Every article on GBA I have read about water heaters seems to conclude that the only decent electric option for water heaters is a heat pump. Our house will have a crawl space that will not be large enough to install a hot water heater in. Arguably a heat pump on the main floor of a house being heated by a mini split will simply raise my electrical use even more as it draws warm air from my home and replaces it with cold air. Is that correct?

      The home will be around 1900 sq ft. An eco27 water heater may be large enough for the whole home. This may be an options that makes sense?

      I just don't know enough to be confident. I am going to work with the tool Peter mentioned and see if that helps me understand the choices we are making.

      1. Expert Member
        BILL WICHERS | | #12

        In a heating climate, heat pump water heaters do essentially rob some heat from the house to heat the water. What they don’t do is waste any heat energy at all out an exhaust like a gas fired water heater will. You could also look into an electric resistance water heater (the “regular” kind of electric water heater), but your average cost to operate that unit over an entire year may well exceed the average cost to run a heat pump water heater.

        If your goal is to keep energy costs down as much as possible, some gas fired devices probably make sense. Gas tends to be cheaper per BTU than electricity. If your goal is to consume as little energy as possible, then using all heat pumps makes sense. Electric devices allow you to offset their energy consumption with a larger solar system.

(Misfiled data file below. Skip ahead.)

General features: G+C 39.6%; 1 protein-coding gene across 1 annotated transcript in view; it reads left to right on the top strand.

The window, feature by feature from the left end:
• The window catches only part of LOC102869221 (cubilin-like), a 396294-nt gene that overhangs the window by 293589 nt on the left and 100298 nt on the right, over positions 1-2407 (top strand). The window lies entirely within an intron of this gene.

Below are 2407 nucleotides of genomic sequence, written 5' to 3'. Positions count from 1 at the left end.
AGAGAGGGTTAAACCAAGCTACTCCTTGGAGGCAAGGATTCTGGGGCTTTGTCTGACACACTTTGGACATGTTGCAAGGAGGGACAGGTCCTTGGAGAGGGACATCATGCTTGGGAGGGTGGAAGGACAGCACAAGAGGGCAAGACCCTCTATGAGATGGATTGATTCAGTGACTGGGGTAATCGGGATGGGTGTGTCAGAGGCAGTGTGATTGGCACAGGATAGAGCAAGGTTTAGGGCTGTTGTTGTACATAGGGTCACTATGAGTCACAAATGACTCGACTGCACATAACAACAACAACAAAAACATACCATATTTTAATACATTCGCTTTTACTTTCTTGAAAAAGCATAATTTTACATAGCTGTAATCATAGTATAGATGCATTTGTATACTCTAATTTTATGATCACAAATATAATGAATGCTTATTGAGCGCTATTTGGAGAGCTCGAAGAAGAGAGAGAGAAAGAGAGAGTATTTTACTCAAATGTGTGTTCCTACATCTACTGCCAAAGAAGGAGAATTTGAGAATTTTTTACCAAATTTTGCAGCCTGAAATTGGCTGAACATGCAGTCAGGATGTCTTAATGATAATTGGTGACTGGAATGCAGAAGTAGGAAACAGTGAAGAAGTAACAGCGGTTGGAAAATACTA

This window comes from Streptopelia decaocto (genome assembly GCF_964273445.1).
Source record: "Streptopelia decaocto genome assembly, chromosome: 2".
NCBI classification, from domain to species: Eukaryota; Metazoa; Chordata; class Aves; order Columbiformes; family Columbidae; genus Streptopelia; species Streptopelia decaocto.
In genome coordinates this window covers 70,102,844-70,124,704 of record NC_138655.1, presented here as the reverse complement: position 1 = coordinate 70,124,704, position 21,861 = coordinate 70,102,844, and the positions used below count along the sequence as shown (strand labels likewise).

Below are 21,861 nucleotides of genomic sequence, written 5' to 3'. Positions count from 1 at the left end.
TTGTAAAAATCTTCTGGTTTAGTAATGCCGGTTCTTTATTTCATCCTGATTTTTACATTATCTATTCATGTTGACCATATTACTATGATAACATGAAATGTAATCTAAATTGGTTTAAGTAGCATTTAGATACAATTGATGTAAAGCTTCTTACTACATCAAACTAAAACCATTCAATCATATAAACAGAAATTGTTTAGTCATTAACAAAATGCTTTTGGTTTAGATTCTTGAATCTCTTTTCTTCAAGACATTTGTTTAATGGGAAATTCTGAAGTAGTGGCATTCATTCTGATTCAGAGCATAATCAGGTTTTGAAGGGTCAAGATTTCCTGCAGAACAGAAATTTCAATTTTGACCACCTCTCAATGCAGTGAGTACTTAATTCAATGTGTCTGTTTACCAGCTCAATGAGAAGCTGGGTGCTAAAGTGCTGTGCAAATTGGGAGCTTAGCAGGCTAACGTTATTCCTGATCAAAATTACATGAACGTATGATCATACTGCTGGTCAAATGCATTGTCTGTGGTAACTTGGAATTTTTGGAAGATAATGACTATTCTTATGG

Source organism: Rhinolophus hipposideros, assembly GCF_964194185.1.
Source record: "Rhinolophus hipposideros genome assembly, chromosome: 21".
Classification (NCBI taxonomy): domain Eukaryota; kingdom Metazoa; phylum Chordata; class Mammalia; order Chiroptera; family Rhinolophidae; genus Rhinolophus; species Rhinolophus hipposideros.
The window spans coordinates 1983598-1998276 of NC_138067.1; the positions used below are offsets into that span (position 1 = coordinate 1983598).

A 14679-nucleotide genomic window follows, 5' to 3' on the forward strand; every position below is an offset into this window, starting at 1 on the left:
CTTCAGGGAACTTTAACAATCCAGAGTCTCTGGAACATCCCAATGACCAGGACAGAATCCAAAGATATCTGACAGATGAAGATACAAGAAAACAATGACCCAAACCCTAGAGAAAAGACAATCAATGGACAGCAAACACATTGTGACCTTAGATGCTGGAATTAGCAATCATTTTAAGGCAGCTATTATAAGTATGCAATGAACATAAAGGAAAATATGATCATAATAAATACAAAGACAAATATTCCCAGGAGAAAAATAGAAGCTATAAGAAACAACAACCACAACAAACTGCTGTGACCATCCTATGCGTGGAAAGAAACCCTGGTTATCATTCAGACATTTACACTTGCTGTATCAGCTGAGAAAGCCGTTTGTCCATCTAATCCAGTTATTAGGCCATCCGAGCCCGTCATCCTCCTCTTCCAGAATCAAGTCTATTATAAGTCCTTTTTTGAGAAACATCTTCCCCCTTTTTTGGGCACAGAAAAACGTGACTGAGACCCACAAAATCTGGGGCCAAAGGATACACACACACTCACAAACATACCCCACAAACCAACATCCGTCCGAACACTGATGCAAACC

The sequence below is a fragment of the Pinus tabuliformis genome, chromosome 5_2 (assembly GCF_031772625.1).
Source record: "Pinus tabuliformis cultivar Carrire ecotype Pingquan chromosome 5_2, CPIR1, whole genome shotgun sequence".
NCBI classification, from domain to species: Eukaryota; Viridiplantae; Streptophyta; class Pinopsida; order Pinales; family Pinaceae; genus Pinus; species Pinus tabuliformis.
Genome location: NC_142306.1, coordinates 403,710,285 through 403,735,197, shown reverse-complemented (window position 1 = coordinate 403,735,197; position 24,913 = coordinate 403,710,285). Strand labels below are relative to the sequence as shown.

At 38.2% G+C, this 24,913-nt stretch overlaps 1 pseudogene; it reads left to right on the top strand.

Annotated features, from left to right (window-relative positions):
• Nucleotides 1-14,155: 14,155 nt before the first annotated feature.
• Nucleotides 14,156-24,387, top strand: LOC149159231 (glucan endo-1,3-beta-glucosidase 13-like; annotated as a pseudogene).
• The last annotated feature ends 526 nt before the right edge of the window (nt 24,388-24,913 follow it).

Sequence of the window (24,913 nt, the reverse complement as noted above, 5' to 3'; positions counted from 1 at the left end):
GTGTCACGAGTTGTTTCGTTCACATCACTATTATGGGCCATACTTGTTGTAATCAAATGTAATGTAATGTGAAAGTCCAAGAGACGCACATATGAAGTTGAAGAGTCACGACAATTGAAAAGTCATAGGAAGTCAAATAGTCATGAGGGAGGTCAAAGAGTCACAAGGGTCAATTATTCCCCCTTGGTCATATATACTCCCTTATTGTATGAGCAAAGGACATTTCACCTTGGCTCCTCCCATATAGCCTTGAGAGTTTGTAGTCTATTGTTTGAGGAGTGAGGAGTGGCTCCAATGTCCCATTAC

I would argue that either approach is green. Myself, I try to maximize efficiency and lower cost as much as possible. You need to decide if your goal is to minimize energy cost, minimize energy use (these aren’t always the same), or minimize installed system cost. Using a gas water heater and furance is probably cheapest to install, and might be cheapest to operate, but won’t be the lowest energy use. Using All heat pumps will be the most expansive to install, should be the lowest total energy use, but may cost more to run.


        1. BuildingEnthusiast | | #13

          Thank you for your input Bill,

          What you are saying totally makes sense and that is why we are considering the gas water heater. Gas is so cheap here, we know that our gas bill will be under $10 a month with a tankless gas water heater for a family 0f 6. That is hard to beat.
          If we have a mini-split for heating and cooling, an induction range for cooking, and an electric fireplace for looks, Then having a gas water heater is our give.